Stacie Archer knows all too well how stressful it can be to cook healthy meals for an entire family on a tight budget. It is an immeasurable amount of pressure that Archer – a single mom of three – never wanted anyone else to feel, especially other families struggling to make ends meet.
It was the ultimate inspiration behind her non-profit organization, Get Cooking, in which she educates hundreds of low-income families about how to shop for healthy food and create meals for $20 or less.
Archer has long been a firm believer that a healthy home-cooked dinner is vital for the development of children. These dinners keep them sharper at school the next day, help to foster a good relationship between family members and help cut down on child obesity, Archer told FOX Business.
According to a recent study by the National Institutes of Health, at least three frequent family meals per week decreased the likelihood of children being overweight by 12%. It was also found to reduce the likelihood of unhealthy food intake and eating disorders in children by 20% and 35%, respectively.
In 2016, Archer's mission to help families living on a tight budget began when she launched a food blog – Seven Plates – that was fueled with cooking tips and recipes. Each recipe was big enough for a family of four and cost no more than $20.
"A lot of these families had the perception that it's too expensive to cook healthy and…it is not going to taste good," Archer said, adding that they were just too accustomed to the sodium and the preservatives within frozen meals.
Her goal was to debunk the notions. However, after her blog gained a ton of traction, she set her sights on making an even bigger impact. She teamed up with some award-winning chefs to do just that.
Today, Archer co-hosts a virtual interactive cooking class for families living in subsidized housing in Miami and Orlando, Florida. The class is twice a month; one is dedicated specifically for families in Verde Gardens, a 145-unit townhome community in Miami for formerly homeless residents.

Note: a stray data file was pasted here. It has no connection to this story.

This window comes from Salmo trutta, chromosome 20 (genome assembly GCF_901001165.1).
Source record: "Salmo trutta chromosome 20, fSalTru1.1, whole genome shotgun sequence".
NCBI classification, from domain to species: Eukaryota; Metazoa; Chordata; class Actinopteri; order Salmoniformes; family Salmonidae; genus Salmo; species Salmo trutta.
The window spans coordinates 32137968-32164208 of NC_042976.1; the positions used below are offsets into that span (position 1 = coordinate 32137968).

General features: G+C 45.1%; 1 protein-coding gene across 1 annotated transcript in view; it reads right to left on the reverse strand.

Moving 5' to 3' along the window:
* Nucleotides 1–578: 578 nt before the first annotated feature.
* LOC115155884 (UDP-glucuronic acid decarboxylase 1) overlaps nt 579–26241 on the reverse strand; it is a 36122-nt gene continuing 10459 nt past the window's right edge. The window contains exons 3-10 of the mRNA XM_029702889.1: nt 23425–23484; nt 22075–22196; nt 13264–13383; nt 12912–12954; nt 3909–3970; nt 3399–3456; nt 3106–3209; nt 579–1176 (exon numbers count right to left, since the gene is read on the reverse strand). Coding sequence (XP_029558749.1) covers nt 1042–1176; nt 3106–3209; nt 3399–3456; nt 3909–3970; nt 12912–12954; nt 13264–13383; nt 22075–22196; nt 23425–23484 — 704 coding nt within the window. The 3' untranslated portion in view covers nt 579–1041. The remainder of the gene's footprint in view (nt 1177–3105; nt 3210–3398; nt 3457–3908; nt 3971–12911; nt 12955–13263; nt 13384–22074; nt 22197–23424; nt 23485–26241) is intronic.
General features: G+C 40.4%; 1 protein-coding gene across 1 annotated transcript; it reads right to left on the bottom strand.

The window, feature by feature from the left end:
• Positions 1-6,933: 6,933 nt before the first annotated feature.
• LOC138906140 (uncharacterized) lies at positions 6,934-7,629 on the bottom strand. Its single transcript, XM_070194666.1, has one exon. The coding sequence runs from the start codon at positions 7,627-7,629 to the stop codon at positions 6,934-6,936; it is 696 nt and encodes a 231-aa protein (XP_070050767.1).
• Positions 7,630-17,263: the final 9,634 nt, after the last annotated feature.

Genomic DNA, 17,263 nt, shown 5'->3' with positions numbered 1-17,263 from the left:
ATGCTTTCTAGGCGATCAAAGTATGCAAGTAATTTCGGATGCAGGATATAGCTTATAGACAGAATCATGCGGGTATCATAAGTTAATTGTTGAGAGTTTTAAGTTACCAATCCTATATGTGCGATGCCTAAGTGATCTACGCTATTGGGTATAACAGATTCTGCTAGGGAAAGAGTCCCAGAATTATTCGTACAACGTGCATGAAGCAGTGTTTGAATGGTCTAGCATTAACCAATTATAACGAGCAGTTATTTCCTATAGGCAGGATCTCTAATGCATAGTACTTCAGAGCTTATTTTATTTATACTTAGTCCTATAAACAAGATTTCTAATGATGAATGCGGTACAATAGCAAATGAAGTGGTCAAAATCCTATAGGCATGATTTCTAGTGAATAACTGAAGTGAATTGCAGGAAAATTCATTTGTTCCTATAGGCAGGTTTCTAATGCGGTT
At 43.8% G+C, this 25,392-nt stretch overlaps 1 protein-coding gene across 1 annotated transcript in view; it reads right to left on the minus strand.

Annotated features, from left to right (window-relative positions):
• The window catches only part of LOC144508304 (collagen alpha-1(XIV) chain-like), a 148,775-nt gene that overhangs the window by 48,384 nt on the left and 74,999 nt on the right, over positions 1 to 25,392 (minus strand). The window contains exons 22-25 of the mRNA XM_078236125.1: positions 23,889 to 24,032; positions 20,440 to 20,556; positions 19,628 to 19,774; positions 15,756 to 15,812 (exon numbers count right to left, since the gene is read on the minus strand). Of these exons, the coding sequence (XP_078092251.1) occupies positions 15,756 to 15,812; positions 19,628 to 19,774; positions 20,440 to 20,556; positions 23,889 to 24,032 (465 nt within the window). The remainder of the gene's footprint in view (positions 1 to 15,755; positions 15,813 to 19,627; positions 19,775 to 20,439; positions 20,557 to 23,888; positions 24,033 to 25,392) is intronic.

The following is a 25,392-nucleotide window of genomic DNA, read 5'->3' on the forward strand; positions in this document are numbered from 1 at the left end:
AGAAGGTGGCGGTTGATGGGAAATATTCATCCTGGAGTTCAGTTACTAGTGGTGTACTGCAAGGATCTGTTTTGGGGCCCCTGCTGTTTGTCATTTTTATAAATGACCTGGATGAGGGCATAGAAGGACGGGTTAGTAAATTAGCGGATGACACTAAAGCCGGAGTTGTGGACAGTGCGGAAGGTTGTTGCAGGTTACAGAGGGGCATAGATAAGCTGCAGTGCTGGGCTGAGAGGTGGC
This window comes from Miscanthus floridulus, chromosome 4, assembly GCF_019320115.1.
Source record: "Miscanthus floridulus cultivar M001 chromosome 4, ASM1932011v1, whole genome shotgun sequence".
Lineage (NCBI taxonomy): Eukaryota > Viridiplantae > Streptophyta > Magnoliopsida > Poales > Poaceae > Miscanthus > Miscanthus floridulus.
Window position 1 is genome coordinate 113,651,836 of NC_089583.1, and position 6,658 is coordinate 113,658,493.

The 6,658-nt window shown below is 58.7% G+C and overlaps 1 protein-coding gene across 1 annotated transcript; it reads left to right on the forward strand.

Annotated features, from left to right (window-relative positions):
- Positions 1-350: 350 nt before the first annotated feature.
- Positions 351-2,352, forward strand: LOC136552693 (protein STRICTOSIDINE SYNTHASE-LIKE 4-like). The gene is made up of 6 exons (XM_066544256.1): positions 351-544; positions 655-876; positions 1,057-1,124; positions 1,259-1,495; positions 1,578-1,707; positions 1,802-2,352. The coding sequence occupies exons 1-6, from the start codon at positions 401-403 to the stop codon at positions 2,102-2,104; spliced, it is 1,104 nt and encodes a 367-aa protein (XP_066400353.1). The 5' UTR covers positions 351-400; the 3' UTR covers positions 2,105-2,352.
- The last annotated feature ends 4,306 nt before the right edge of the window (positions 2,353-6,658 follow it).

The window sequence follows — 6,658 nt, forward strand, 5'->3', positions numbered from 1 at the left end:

The other is for families living within Orlando's poorest neighborhoods, Parramore.
Roughly two hours before class begins, around 3 p.m., meal kits, supplied and distributed by Second Harvest Food Pantry, are sent straight to their front door with all the supplies needed to make the recipe.
They have the stuff they need, so there are no excuses, Archer laughed as she spoke with Fox Business.
"You've got your food. We're going to show you how to do it," Archer said.
At exactly 5 p.m. Archer begins, welcoming about 40 families each time. The parents and children watch intently as she goes through the process step by step. If questions arise, and they often do, she never hesitates to re-explain a step.
It kicks off deliberately at 5 p.m. every time, Archer said, so they can ensure the kids are home from school and can partake in the actual preparation too.
"It’s so gratifying to be let into the homes of these families as we cook together. I love to see the kids cutting vegetables side by side with their moms," she said.
The best part for Archer is that these families are not going to a multipurpose room and watching a demo. Rather, they are getting the opportunity to gain the confidence to use their own kitchen, Archer explained, adding that many of them have never used an oven or even a frying pan before.
Not only is she teaching them why it is important to get nutritious foods, but how to shop for them on a budget.
"They now know how to shop the ingredients because they've touched it, they've seen it, and they trust that they can do it for $20 or less," Archer said.
The hope is that the families take the recipes they have learned and their newly found skills, and they use their money wisely the next time they go grocery shopping.
The idea is "we gave you a fish, now it's your turn to go fishing," she said.